To stop work is also sometimes rational

As citizens we understand that the Government of Singapore probably cannot do much about the haze. The forests are burning in Indonesia and the Indonesian government has not even ratified ASEAN's agreement on transboundary haze pollution. In the face of this, I appreciate that our Prime Minister has said that he will not play megaphone diplomacy by responding to the Indonesian Minister's uncalled for remark about Singaporeans.

The Head of NEA is in Indonesia, the Minister for Environment and Water Resources too will be off to Indonesia soon, phone calls are going back and forth between the Ministers of both countries, offers of help to put out the fire have been extended, and all these to arrest the problem as soon as possible. All these are done in the best interest of Singapore. And I support the government's efforts at trying to curb the effects of haze on Singapore.

Why then am I angry at the same time with the Singapore government? It is because I feel frustrated and helpless.

Frustrated because it is one thing for an Indonesian to remark that we are behaving like a small child, but quite another for a former Prime Minister too calls us a child and say "the Singapore Child better learn to survive the tortuous smog and haze".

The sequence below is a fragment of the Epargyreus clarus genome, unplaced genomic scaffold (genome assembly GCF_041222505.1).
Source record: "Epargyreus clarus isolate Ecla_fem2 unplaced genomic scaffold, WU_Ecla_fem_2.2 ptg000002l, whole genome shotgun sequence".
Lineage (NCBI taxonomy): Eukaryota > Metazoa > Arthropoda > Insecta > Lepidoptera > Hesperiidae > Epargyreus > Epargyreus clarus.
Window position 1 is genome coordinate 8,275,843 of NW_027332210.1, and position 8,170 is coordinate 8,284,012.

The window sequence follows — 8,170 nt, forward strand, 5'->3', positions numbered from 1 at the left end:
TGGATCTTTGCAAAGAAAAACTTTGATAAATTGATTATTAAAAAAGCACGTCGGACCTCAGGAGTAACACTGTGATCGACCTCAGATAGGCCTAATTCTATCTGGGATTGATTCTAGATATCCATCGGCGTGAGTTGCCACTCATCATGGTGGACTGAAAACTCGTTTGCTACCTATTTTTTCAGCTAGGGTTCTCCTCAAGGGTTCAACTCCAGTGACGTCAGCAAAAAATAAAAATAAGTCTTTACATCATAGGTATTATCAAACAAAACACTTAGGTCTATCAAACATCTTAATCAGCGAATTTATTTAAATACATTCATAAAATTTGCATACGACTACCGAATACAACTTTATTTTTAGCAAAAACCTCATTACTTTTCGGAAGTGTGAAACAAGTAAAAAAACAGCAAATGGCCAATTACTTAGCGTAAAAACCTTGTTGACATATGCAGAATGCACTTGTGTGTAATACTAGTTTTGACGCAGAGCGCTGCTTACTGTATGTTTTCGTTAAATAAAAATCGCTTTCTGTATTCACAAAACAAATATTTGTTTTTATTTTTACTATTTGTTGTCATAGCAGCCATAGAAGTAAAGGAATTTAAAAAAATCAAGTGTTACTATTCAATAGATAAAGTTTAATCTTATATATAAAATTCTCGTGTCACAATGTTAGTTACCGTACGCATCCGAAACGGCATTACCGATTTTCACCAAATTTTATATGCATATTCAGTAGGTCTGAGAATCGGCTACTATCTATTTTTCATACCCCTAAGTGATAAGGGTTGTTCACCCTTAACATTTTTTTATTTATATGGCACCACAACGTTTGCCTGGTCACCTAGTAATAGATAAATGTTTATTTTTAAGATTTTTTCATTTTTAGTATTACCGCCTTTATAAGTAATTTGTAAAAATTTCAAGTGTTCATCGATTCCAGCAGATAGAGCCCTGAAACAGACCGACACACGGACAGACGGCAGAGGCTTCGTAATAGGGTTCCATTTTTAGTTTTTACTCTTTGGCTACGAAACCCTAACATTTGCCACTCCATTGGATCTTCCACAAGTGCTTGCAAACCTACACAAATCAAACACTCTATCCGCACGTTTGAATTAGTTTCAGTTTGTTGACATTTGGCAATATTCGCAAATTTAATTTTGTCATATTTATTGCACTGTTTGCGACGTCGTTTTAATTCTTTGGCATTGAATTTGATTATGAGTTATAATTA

Frustrated because for the sake of economic resilience workers are made to toil outdoors when the PSI had gone past 400.

Frustrated because we see children in child care centres where there's no air-conditioning, because the parents have to continue working as there's no stop work order.

Frustrated because even if the Ministry of Health promised that there are 9 million N95 masks, bureaucracy may have prevented these masks from reaching the frail and the vulnerable in a timely manner.

Helpless because you don't know what else you can do.

I had a conversation on Facebook with Koh Poh-Koon today, and like him, I too agree that we must not freeze in the face of such crisis, but should take a rational approach. But rational should also mean that N95 masks are made available to frail and the vulnerable in a timely manner, and perhaps even a stop order, at least for those who work outdoors and are exposed to PM2.5 of 270 μg/m3.

As I am writing this note, I overhear someone telling some children (I suppose not hers) playing outside, "Kids go back home. Very hazy. Not safe for you to play outside." There's hope! I know that as a nation, we will endure and emerge stronger from this crisis. We will resolve to be better prepared the next time round.